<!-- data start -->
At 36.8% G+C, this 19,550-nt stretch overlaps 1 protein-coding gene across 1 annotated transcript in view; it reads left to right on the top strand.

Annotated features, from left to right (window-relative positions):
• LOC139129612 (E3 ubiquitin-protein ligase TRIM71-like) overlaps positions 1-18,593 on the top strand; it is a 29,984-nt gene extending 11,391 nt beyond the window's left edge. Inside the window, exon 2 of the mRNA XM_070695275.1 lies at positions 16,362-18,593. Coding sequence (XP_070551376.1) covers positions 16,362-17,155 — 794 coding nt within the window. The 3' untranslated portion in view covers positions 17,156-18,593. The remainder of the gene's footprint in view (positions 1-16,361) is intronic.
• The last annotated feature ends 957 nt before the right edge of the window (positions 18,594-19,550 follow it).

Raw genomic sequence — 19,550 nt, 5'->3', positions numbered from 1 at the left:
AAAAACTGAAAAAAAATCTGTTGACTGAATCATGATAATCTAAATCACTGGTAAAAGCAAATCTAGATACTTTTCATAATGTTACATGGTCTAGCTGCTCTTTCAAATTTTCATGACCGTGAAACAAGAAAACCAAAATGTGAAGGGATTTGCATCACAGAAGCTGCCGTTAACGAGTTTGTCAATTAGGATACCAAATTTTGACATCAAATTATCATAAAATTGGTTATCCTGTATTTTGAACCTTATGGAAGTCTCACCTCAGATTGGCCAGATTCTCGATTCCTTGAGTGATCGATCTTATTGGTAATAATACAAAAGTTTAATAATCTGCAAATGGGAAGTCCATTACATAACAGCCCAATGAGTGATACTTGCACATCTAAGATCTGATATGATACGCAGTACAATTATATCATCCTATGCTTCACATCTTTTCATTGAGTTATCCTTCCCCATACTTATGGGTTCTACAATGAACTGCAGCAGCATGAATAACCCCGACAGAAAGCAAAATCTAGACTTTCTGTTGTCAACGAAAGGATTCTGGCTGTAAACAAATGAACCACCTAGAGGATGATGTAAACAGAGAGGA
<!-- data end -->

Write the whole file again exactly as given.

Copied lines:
At 36.8% G+C, this 19,550-nt stretch overlaps 1 protein-coding gene across 1 annotated transcript in view; it reads left to right on the top strand.

Annotated features, from left to right (window-relative positions):
• LOC139129612 (E3 ubiquitin-protein ligase TRIM71-like) overlaps positions 1-18,593 on the top strand; it is a 29,984-nt gene extending 11,391 nt beyond the window's left edge. Inside the window, exon 2 of the mRNA XM_070695275.1 lies at positions 16,362-18,593. Coding sequence (XP_070551376.1) covers positions 16,362-17,155 — 794 coding nt within the window. The 3' untranslated portion in view covers positions 17,156-18,593. The remainder of the gene's footprint in view (positions 1-16,361) is intronic.
• The last annotated feature ends 957 nt before the right edge of the window (positions 18,594-19,550 follow it).

Raw genomic sequence — 19,550 nt, 5'->3', positions numbered from 1 at the left:
AAAAACTGAAAAAAAATCTGTTGACTGAATCATGATAATCTAAATCACTGGTAAAAGCAAATCTAGATACTTTTCATAATGTTACATGGTCTAGCTGCTCTTTCAAATTTTCATGACCGTGAAACAAGAAAACCAAAATGTGAAGGGATTTGCATCACAGAAGCTGCCGTTAACGAGTTTGTCAATTAGGATACCAAATTTTGACATCAAATTATCATAAAATTGGTTATCCTGTATTTTGAACCTTATGGAAGTCTCACCTCAGATTGGCCAGATTCTCGATTCCTTGAGTGATCGATCTTATTGGTAATAATACAAAAGTTTAATAATCTGCAAATGGGAAGTCCATTACATAACAGCCCAATGAGTGATACTTGCACATCTAAGATCTGATATGATACGCAGTACAATTATATCATCCTATGCTTCACATCTTTTCATTGAGTTATCCTTCCCCATACTTATGGGTTCTACAATGAACTGCAGCAGCATGAATAACCCCGACAGAAAGCAAAATCTAGACTTTCTGTTGTCAACGAAAGGATTCTGGCTGTAAACAAATGAACCACCTAGAGGATGATGTAAACAGAGAGGA